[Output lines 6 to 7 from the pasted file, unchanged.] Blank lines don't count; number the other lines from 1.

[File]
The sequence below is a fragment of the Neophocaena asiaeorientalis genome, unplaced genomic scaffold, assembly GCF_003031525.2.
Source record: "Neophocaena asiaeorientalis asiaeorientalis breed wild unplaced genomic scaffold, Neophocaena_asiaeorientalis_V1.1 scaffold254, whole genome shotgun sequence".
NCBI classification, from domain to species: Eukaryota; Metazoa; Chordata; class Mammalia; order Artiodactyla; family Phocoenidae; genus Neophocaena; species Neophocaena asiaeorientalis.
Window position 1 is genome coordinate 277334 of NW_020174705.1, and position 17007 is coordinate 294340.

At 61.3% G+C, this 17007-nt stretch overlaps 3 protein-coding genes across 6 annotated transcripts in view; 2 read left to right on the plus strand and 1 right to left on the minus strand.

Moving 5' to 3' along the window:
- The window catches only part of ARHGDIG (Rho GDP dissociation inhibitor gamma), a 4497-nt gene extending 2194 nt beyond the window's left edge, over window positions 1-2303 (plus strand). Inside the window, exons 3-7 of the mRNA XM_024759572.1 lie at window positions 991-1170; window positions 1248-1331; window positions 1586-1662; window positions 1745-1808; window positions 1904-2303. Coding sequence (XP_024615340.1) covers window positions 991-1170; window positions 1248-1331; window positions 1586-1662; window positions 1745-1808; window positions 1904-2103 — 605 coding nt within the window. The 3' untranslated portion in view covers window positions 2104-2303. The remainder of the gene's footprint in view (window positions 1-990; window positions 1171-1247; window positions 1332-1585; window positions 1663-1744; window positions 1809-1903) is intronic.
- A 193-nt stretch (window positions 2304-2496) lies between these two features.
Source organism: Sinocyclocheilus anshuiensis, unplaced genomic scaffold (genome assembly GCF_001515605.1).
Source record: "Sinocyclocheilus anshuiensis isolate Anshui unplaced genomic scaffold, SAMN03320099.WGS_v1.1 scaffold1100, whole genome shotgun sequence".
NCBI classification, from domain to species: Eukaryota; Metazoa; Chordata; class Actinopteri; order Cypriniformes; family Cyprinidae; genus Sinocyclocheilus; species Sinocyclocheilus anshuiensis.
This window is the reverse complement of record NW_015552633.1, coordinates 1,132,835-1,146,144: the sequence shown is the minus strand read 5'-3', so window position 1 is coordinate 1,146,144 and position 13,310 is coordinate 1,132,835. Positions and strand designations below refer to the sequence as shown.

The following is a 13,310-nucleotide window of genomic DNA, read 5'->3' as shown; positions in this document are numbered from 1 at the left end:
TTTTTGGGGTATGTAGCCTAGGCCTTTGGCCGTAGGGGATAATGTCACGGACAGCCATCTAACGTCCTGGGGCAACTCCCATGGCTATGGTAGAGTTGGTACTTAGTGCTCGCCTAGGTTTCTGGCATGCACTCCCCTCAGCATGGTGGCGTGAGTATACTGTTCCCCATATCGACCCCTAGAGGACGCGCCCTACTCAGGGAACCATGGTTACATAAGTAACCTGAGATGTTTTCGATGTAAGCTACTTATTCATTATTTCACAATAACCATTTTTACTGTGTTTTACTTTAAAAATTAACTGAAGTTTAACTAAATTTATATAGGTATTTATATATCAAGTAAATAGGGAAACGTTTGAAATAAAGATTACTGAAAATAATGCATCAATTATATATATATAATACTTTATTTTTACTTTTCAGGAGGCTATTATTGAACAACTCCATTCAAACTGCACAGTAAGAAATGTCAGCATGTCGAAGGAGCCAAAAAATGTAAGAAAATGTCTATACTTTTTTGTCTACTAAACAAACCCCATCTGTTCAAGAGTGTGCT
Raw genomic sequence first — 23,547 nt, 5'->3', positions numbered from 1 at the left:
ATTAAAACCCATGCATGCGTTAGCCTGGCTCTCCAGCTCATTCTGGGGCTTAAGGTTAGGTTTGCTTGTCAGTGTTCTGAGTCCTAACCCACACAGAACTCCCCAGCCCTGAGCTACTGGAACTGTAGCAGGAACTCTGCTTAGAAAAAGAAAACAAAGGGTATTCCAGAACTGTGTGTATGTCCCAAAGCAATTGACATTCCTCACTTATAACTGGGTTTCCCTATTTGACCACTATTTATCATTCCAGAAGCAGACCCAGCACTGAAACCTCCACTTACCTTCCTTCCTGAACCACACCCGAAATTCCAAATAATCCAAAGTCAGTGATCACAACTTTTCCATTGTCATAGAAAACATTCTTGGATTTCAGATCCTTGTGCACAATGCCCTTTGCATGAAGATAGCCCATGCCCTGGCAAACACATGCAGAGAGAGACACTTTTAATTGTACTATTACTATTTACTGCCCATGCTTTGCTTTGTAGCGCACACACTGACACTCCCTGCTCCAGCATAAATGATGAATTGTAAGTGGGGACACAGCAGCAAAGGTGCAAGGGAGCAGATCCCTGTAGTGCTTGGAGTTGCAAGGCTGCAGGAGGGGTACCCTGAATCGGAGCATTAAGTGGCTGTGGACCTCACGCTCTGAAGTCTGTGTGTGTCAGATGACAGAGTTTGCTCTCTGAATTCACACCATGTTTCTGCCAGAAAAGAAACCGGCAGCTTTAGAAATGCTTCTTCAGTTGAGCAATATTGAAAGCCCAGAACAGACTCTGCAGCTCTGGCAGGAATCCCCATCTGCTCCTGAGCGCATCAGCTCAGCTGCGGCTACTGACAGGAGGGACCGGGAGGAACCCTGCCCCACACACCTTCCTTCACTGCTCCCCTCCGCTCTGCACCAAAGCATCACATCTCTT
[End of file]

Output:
Moving 5' to 3' along the window:
- The window catches only part of ARHGDIG (Rho GDP dissociation inhibitor gamma), a 4497-nt gene extending 2194 nt beyond the window's left edge, over window positions 1-2303 (plus strand). Inside the window, exons 3-7 of the mRNA XM_024759572.1 lie at window positions 991-1170; window positions 1248-1331; window positions 1586-1662; window positions 1745-1808; window positions 1904-2303. Coding sequence (XP_024615340.1) covers window positions 991-1170; window positions 1248-1331; window positions 1586-1662; window positions 1745-1808; window positions 1904-2103 — 605 coding nt within the window. The 3' untranslated portion in view covers window positions 2104-2303. The remainder of the gene's footprint in view (window positions 1-990; window positions 1171-1247; window positions 1332-1585; window positions 1663-1744; window positions 1809-1903) is intronic.